Sunday, December 9, 2012

Cabinetry Renovations

Location: Cebu City
Completion: May 2012

Cabinetry renovations for a master's bathroom, girl's and boy's bathroom and Altar completed  early this year.

Before pic of Altar area
New Altar located at the Family area

 Girl's bathroom cabinet
Before pic of existing cabinet
New suspended drawers

Boy's bathroom cabinet

Before pic of cabinet
New drawers
New bathroom cabinet

Masters' bathroom Walk in Closet
Existing WalkIn Closet
New Walk in Closet

Saturday, July 7, 2012

Before & After: Walk-in Closet

Design and Build: Erazo Inciong Designs, Co
Location: Mandaue City Cebu
Completion:June 2012 

 It has been a not-so-long journey since we have started this makeover since the 3rd week of May. This journey started  as a design concept to transform an existing dark bedroom and create an open type walk-in closet which can also function as a family room and a light and airy bedroom. 

Before pics: after dismantling outdated cabinets
Before pics: after dismantling outdated cabinets
Before: The room felt small because of dark colored walls

 We wanted a "clean", contemporary and unobstructed feel of the wardrobe cabinets while still maintaining a timeless feel, so we opted for a white lacquer cabinetry with apple green and silver accents.

New Lacquer White Cabinets with Sliding Glass doors

Wall-hung drawers to keep everything in place

Wall hung headboard which function as a side table

TV Area cabinet
TubeChair--accent chair at the TV Area.

 In the cabinets, everything has its place, socks, watches, formal gowns. It was also imperative that we use the full height of the the ceiling to maximize space and reachable space. 

Saturday, June 9, 2012

Portfolio:Oslob House 2(Site Structures)

Location: Oslob, Cebu
Client: Private

Completed just recently, the site structures were designed and built for easier accessibility to the main building(OslobHouse). The Site Structures-- composed of the Parking Deck, Suspended Walkway and the Elevator going to the main building--also included the perimeter fence and gate of the whole site.

Main Structure showing Elevator Shaft, Suspended Walkway and Parking Deck

Foreshore perimeter fence
Suspended Walkway and Elevator Shaft

Parking Deck

Driveway showing the Main Gate
Elevator Shaft

Service Stairs

Friday, March 30, 2012

Concept: Vortex (Multi Storey Mixed Use Building)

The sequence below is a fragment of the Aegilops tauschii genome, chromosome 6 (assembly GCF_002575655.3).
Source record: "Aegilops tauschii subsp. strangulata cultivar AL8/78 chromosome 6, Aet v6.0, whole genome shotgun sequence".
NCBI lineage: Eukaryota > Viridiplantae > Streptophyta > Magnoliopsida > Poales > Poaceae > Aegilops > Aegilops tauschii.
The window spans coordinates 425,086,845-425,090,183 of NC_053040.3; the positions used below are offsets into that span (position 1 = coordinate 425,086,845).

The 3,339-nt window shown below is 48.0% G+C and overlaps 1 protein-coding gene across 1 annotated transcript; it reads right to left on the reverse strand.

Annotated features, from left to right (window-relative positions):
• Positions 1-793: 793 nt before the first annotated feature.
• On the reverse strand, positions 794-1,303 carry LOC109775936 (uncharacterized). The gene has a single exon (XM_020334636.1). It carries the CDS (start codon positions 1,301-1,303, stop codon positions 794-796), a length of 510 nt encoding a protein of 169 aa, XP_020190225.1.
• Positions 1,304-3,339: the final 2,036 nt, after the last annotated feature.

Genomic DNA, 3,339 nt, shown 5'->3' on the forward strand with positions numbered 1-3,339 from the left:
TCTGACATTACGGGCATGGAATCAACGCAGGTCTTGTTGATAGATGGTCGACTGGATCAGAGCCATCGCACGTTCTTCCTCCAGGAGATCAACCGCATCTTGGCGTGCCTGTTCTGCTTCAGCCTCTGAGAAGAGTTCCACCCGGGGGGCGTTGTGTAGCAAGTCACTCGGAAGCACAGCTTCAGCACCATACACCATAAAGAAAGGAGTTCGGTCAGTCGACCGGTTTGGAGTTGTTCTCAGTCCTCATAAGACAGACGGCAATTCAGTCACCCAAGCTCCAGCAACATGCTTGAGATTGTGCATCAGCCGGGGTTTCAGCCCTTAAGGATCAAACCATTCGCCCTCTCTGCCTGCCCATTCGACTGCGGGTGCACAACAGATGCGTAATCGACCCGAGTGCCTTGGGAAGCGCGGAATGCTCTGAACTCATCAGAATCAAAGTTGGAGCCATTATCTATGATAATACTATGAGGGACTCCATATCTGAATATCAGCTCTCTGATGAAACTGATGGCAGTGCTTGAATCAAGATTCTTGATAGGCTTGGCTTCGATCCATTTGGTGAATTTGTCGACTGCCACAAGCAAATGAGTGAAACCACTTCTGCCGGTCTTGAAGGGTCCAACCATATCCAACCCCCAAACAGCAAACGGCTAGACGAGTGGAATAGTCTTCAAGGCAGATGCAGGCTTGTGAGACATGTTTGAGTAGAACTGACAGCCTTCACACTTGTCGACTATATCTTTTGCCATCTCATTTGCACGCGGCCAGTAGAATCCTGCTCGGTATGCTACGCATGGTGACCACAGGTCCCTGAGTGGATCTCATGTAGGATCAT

Area: 12,900 sqm
Client: Private
Project Year: 2008

As envisioned in 2008, the tower volume is composed of a series of dynamic, non-coplanar razor sharp planes which culminates in a faceted crown which marks the corner and forms the building’s secondary element, the vertex.  The planes are lifted up at the building base 3 levels up from a whirling mass of water, the vortex, revealing a small plaza at the corner where the structural column emerge from beneath the whirlpool.   

 The dominant surfaces of the tower at each side are pulled away from the building’s central volume creating a vertical fissure in the tower’s surface that provides a glimpse of the inner volume.  A vertical fin wedged from the base marks the tower’s presence and provides a visual signature at the tower’s crown. 

The design team sought to work in an environment of extremely close collaboration, challenging design assumptions across ALL disciplines in order to derive a thoroughly integrated solution.  This multi-disciplinary type of intimate interaction is essential to the realization of a successful efficient building, as each discipline’s design solution have an impact on all the other disciplines in a cascading fashion. For instance, one decision about glazing that allows more light into the building might also simultaneously increase the solar gain to the point where the cooling from outside air alone will not be sufficient to keep indoor conditions comfortable. 

This conflict was identified early in the process, acknowledging that high solar gains through the glass of the southwest façade would not only be uncomfortable for the occupants but may serve to deplete the thermal mass of its charge during the afternoon hours through long-wave radiative exchange between the warmed low level surfaces and the night-cooled thermal mass above. Thus, the exterior shade (blades) was introduced not only to provide solar protection but also to allow for a form-based visible architecture with a standard repeatable floor plan. Additionally, fins perpendicular to the northwest façade were introduced to intercept direct solar radiation during the afternoon hours when the sun would otherwise fall on the glazing simultaneous to the peak outdoor air temperatures. 

With the improved penetration of daylight, all perimeter zones could be designed with day lighting controls to dim the ambient artificial lighting whenever possible, allowing individuals to control a limited amount of local task lighting when performing tasks requiring more visual acuity.

 Most significantly, the architectural aesthetic has been intertwined with the engineering decisions made to minimize energy use.